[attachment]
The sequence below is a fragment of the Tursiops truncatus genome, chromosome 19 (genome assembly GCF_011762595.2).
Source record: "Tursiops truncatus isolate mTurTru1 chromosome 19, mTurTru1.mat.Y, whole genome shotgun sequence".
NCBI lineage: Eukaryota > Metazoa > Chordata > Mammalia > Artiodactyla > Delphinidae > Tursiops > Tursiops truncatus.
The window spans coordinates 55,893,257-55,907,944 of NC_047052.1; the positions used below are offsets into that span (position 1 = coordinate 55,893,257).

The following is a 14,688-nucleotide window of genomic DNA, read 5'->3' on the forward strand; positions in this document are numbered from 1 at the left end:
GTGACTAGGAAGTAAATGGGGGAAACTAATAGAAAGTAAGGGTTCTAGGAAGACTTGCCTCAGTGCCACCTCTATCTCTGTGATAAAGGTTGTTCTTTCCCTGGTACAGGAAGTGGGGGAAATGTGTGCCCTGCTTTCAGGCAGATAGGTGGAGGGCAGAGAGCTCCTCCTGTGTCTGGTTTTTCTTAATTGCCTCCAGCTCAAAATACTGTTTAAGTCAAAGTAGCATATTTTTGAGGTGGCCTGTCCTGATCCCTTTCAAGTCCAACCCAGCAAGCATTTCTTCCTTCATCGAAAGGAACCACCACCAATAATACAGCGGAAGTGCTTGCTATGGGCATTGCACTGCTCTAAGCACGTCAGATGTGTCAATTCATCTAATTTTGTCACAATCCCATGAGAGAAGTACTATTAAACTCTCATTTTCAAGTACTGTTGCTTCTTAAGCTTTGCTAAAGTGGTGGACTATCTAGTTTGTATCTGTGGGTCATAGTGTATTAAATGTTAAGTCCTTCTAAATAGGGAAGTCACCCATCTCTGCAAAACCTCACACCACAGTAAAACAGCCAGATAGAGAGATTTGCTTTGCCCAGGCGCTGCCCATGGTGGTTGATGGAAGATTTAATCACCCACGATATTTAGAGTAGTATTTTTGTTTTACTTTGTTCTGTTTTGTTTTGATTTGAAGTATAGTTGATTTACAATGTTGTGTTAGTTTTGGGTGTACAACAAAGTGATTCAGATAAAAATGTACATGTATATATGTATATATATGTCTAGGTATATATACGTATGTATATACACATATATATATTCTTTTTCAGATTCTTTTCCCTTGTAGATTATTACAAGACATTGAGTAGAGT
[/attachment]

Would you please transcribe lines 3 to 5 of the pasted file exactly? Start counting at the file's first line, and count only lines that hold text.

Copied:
NCBI lineage: Eukaryota > Metazoa > Chordata > Mammalia > Artiodactyla > Delphinidae > Tursiops > Tursiops truncatus.
The window spans coordinates 55,893,257-55,907,944 of NC_047052.1; the positions used below are offsets into that span (position 1 = coordinate 55,893,257).

The following is a 14,688-nucleotide window of genomic DNA, read 5'->3' on the forward strand; positions in this document are numbered from 1 at the left end: